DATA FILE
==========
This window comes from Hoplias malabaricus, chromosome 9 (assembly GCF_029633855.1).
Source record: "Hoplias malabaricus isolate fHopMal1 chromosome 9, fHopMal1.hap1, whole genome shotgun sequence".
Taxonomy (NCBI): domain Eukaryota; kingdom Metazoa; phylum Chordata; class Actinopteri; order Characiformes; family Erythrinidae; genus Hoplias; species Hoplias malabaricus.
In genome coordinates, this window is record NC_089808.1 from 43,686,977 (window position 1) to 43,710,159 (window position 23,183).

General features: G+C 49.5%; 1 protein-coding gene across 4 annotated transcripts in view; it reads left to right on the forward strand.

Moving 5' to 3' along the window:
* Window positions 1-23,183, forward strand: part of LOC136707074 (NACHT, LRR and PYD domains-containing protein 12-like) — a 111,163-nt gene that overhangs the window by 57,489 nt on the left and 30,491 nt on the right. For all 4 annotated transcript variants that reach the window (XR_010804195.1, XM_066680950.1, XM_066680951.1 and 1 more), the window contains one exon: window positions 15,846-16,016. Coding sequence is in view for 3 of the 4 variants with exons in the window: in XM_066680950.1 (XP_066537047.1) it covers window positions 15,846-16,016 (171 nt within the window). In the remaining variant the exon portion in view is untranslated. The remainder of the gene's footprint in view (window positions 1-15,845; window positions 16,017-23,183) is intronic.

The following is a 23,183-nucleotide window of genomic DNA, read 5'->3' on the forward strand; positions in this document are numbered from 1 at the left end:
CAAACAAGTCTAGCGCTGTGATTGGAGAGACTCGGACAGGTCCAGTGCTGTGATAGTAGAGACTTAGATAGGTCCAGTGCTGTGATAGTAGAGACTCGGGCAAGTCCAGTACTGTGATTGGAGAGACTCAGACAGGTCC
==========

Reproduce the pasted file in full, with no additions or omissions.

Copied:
This window comes from Hoplias malabaricus, chromosome 9 (assembly GCF_029633855.1).
Source record: "Hoplias malabaricus isolate fHopMal1 chromosome 9, fHopMal1.hap1, whole genome shotgun sequence".
Taxonomy (NCBI): domain Eukaryota; kingdom Metazoa; phylum Chordata; class Actinopteri; order Characiformes; family Erythrinidae; genus Hoplias; species Hoplias malabaricus.
In genome coordinates, this window is record NC_089808.1 from 43,686,977 (window position 1) to 43,710,159 (window position 23,183).

General features: G+C 49.5%; 1 protein-coding gene across 4 annotated transcripts in view; it reads left to right on the forward strand.

Moving 5' to 3' along the window:
* Window positions 1-23,183, forward strand: part of LOC136707074 (NACHT, LRR and PYD domains-containing protein 12-like) — a 111,163-nt gene that overhangs the window by 57,489 nt on the left and 30,491 nt on the right. For all 4 annotated transcript variants that reach the window (XR_010804195.1, XM_066680950.1, XM_066680951.1 and 1 more), the window contains one exon: window positions 15,846-16,016. Coding sequence is in view for 3 of the 4 variants with exons in the window: in XM_066680950.1 (XP_066537047.1) it covers window positions 15,846-16,016 (171 nt within the window). In the remaining variant the exon portion in view is untranslated. The remainder of the gene's footprint in view (window positions 1-15,845; window positions 16,017-23,183) is intronic.

The following is a 23,183-nucleotide window of genomic DNA, read 5'->3' on the forward strand; positions in this document are numbered from 1 at the left end:
CAAACAAGTCTAGCGCTGTGATTGGAGAGACTCGGACAGGTCCAGTGCTGTGATAGTAGAGACTTAGATAGGTCCAGTGCTGTGATAGTAGAGACTCGGGCAAGTCCAGTACTGTGATTGGAGAGACTCAGACAGGTCC